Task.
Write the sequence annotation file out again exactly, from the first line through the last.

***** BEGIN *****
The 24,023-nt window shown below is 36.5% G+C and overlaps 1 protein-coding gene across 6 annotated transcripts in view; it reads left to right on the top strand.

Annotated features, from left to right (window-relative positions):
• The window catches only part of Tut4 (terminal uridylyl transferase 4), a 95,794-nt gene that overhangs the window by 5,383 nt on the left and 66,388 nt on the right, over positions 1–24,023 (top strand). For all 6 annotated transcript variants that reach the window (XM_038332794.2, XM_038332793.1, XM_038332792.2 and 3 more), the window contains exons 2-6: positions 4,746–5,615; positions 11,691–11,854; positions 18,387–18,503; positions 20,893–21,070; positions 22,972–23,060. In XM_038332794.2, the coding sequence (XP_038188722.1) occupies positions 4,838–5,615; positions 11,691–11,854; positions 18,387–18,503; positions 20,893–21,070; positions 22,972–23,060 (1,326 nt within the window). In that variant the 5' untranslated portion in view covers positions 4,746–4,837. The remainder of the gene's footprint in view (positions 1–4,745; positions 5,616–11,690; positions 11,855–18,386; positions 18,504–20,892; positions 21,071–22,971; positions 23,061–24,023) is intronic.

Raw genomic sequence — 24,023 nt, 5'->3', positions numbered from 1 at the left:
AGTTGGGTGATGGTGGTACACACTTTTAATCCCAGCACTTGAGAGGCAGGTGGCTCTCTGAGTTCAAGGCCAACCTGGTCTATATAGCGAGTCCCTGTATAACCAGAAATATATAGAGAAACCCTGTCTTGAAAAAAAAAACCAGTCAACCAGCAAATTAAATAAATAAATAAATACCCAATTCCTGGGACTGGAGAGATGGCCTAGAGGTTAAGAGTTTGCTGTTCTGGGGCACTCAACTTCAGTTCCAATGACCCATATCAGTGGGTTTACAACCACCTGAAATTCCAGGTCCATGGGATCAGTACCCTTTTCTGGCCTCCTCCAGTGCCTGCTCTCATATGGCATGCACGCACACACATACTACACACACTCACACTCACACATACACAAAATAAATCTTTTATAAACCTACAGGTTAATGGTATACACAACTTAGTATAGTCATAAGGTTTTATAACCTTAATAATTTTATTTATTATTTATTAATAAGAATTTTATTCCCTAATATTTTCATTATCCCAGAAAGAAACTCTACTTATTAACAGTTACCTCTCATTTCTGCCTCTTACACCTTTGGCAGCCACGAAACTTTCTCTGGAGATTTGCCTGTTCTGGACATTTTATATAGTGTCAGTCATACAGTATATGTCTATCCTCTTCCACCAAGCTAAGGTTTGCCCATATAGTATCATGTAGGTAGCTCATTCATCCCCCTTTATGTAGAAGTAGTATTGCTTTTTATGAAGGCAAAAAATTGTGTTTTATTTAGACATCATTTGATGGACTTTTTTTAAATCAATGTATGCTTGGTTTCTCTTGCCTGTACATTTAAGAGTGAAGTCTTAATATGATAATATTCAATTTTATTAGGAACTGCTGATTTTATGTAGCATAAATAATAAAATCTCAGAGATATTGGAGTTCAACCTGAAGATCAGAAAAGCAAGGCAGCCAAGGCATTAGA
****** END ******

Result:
The 24,023-nt window shown below is 36.5% G+C and overlaps 1 protein-coding gene across 6 annotated transcripts in view; it reads left to right on the top strand.

Annotated features, from left to right (window-relative positions):
• The window catches only part of Tut4 (terminal uridylyl transferase 4), a 95,794-nt gene that overhangs the window by 5,383 nt on the left and 66,388 nt on the right, over positions 1–24,023 (top strand). For all 6 annotated transcript variants that reach the window (XM_038332794.2, XM_038332793.1, XM_038332792.2 and 3 more), the window contains exons 2-6: positions 4,746–5,615; positions 11,691–11,854; positions 18,387–18,503; positions 20,893–21,070; positions 22,972–23,060. In XM_038332794.2, the coding sequence (XP_038188722.1) occupies positions 4,838–5,615; positions 11,691–11,854; positions 18,387–18,503; positions 20,893–21,070; positions 22,972–23,060 (1,326 nt within the window). In that variant the 5' untranslated portion in view covers positions 4,746–4,837. The remainder of the gene's footprint in view (positions 1–4,745; positions 5,616–11,690; positions 11,855–18,386; positions 18,504–20,892; positions 21,071–22,971; positions 23,061–24,023) is intronic.

Raw genomic sequence — 24,023 nt, 5'->3', positions numbered from 1 at the left:
AGTTGGGTGATGGTGGTACACACTTTTAATCCCAGCACTTGAGAGGCAGGTGGCTCTCTGAGTTCAAGGCCAACCTGGTCTATATAGCGAGTCCCTGTATAACCAGAAATATATAGAGAAACCCTGTCTTGAAAAAAAAAACCAGTCAACCAGCAAATTAAATAAATAAATAAATACCCAATTCCTGGGACTGGAGAGATGGCCTAGAGGTTAAGAGTTTGCTGTTCTGGGGCACTCAACTTCAGTTCCAATGACCCATATCAGTGGGTTTACAACCACCTGAAATTCCAGGTCCATGGGATCAGTACCCTTTTCTGGCCTCCTCCAGTGCCTGCTCTCATATGGCATGCACGCACACACATACTACACACACTCACACTCACACATACACAAAATAAATCTTTTATAAACCTACAGGTTAATGGTATACACAACTTAGTATAGTCATAAGGTTTTATAACCTTAATAATTTTATTTATTATTTATTAATAAGAATTTTATTCCCTAATATTTTCATTATCCCAGAAAGAAACTCTACTTATTAACAGTTACCTCTCATTTCTGCCTCTTACACCTTTGGCAGCCACGAAACTTTCTCTGGAGATTTGCCTGTTCTGGACATTTTATATAGTGTCAGTCATACAGTATATGTCTATCCTCTTCCACCAAGCTAAGGTTTGCCCATATAGTATCATGTAGGTAGCTCATTCATCCCCCTTTATGTAGAAGTAGTATTGCTTTTTATGAAGGCAAAAAATTGTGTTTTATTTAGACATCATTTGATGGACTTTTTTTAAATCAATGTATGCTTGGTTTCTCTTGCCTGTACATTTAAGAGTGAAGTCTTAATATGATAATATTCAATTTTATTAGGAACTGCTGATTTTATGTAGCATAAATAATAAAATCTCAGAGATATTGGAGTTCAACCTGAAGATCAGAAAAGCAAGGCAGCCAAGGCATTAGA